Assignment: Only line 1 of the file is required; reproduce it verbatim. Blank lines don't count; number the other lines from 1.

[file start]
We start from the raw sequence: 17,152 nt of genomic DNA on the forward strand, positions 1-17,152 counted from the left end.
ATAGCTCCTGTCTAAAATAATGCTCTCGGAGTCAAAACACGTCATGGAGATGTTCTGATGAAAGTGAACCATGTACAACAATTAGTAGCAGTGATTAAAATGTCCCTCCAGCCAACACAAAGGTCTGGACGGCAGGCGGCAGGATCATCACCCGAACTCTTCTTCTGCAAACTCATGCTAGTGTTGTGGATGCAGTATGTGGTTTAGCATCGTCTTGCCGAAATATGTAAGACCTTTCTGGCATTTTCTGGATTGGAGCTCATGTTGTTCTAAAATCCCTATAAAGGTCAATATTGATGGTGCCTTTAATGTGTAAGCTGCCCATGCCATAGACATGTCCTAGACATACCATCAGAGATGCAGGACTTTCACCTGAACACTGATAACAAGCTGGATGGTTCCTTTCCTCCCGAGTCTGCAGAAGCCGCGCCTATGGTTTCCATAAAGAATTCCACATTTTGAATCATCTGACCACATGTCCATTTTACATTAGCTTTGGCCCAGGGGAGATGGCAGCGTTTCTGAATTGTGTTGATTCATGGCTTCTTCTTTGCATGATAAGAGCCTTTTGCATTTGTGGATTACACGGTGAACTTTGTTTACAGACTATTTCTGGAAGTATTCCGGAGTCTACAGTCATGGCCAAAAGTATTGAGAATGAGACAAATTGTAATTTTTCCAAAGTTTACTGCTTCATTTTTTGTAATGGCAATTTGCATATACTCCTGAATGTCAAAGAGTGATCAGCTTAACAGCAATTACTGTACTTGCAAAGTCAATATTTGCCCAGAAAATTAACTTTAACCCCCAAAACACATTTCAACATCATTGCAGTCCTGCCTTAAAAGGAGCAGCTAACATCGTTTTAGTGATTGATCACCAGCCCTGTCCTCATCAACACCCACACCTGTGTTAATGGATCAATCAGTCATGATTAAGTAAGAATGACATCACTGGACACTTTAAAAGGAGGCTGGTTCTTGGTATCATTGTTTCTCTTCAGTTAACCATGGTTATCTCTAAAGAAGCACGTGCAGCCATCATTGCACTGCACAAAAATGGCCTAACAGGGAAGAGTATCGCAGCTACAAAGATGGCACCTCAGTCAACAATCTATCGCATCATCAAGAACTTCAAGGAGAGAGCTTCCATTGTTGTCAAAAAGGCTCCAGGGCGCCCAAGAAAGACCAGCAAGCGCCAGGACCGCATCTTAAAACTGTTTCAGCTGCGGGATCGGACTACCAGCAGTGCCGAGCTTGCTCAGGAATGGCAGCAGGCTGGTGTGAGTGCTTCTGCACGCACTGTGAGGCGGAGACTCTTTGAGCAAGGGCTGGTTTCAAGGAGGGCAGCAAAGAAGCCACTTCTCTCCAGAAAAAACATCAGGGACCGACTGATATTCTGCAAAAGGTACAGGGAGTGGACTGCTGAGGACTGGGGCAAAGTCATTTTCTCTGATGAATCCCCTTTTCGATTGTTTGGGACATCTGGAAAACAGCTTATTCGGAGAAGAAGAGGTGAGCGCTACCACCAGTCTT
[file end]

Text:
We start from the raw sequence: 17,152 nt of genomic DNA on the forward strand, positions 1-17,152 counted from the left end.